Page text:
In A.D. 1211 Gervase of Tilbury, an English chronicler of historical events and curiosities, recorded this bizarre story:
This tale -- unrelated to any other British legend or supernatural tradition -- is, according to folklorist Katharine Briggs, "one of those strange, unmotivated and therefore rather convincing tales that are scattered through the early chronicles."
In a 9th-century Latin manuscript, Liber contra insulam vulgi opinionem, the Archbishop of Lyons complained about the French peasantry's insistent belief in a "certain region called Magonia from whence come ships in the clouds." The occupants of these vessels "carry back to that region those fruits of the earth which are destroyed by hail and tempests; the sailors paying rewards to the storm wizards and themselves receiving corn and other produce." The archbishop said he had even witnessed the stoning to death of "three men and a woman who said they had fallen from these same ships." Jakob Grimm, a 19th-century folklorist, speculated, "'Magonia' takes us to some region where Latin was spoken, if we may rely on it referring to Magus, i.e., a magic land."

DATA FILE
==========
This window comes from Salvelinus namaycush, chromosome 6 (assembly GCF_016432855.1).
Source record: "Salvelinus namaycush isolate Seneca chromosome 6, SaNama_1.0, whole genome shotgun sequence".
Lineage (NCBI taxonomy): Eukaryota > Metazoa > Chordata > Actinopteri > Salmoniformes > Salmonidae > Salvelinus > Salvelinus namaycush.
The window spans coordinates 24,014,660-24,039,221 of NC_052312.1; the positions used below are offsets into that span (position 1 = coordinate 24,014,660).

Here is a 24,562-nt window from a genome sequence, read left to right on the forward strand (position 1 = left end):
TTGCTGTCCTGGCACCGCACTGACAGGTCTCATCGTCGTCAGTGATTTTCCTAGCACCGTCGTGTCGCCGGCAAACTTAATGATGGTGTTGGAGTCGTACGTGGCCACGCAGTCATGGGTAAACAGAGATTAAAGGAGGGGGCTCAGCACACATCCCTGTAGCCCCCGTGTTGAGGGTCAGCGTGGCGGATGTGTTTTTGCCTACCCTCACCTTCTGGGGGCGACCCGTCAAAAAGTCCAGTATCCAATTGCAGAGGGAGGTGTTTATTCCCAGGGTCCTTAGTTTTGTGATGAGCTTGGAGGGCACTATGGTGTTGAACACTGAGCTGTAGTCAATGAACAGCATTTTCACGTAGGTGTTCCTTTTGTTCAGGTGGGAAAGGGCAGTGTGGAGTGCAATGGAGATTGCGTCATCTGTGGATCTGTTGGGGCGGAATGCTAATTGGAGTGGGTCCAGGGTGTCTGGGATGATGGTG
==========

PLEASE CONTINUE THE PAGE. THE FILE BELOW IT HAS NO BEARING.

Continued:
Are these early references to UFOs and aliens? Possibly. But references of this sort are few and far between. Although ancient and medieval records are filled with stories of strange shapes and figures in the sky, little in these accounts elicits visions of UFOs as we understand them today. Many eerie aerial phenomena of an earlier time can now be identified as meteors, comets, and auroral displays.